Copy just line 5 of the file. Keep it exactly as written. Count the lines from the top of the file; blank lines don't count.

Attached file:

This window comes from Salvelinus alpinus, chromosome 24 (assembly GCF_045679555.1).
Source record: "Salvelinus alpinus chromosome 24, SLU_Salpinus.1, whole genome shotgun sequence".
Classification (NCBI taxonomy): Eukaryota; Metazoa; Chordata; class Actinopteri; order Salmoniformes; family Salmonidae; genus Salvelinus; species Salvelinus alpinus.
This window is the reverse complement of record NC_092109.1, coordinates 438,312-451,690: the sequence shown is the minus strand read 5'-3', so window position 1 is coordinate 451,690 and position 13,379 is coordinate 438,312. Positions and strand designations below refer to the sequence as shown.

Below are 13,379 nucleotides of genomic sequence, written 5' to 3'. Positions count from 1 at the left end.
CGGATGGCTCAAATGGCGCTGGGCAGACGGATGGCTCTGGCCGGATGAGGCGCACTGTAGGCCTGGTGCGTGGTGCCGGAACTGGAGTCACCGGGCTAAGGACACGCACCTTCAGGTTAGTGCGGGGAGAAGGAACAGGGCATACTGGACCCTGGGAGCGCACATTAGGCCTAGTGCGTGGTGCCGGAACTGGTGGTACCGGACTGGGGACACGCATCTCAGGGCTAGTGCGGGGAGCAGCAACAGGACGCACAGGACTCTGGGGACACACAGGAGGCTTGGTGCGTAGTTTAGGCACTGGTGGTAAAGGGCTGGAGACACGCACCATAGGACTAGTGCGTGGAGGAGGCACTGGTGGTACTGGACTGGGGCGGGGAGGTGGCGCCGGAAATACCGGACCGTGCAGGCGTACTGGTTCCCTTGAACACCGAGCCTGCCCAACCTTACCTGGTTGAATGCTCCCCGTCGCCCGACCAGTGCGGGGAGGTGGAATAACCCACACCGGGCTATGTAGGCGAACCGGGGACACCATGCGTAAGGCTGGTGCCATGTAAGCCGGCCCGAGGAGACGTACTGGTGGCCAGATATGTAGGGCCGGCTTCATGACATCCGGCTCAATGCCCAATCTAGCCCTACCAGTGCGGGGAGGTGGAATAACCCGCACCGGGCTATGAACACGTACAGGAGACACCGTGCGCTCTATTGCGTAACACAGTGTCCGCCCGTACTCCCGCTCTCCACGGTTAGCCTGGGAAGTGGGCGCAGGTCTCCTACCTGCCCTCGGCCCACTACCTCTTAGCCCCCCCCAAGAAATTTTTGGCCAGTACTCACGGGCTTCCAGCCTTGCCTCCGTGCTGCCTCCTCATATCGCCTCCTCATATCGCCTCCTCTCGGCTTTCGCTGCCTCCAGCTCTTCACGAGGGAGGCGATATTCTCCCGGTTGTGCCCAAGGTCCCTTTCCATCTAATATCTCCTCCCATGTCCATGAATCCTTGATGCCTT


Below are 13,379 nucleotides of genomic sequence, written 5' to 3'. Positions count from 1 at the left end.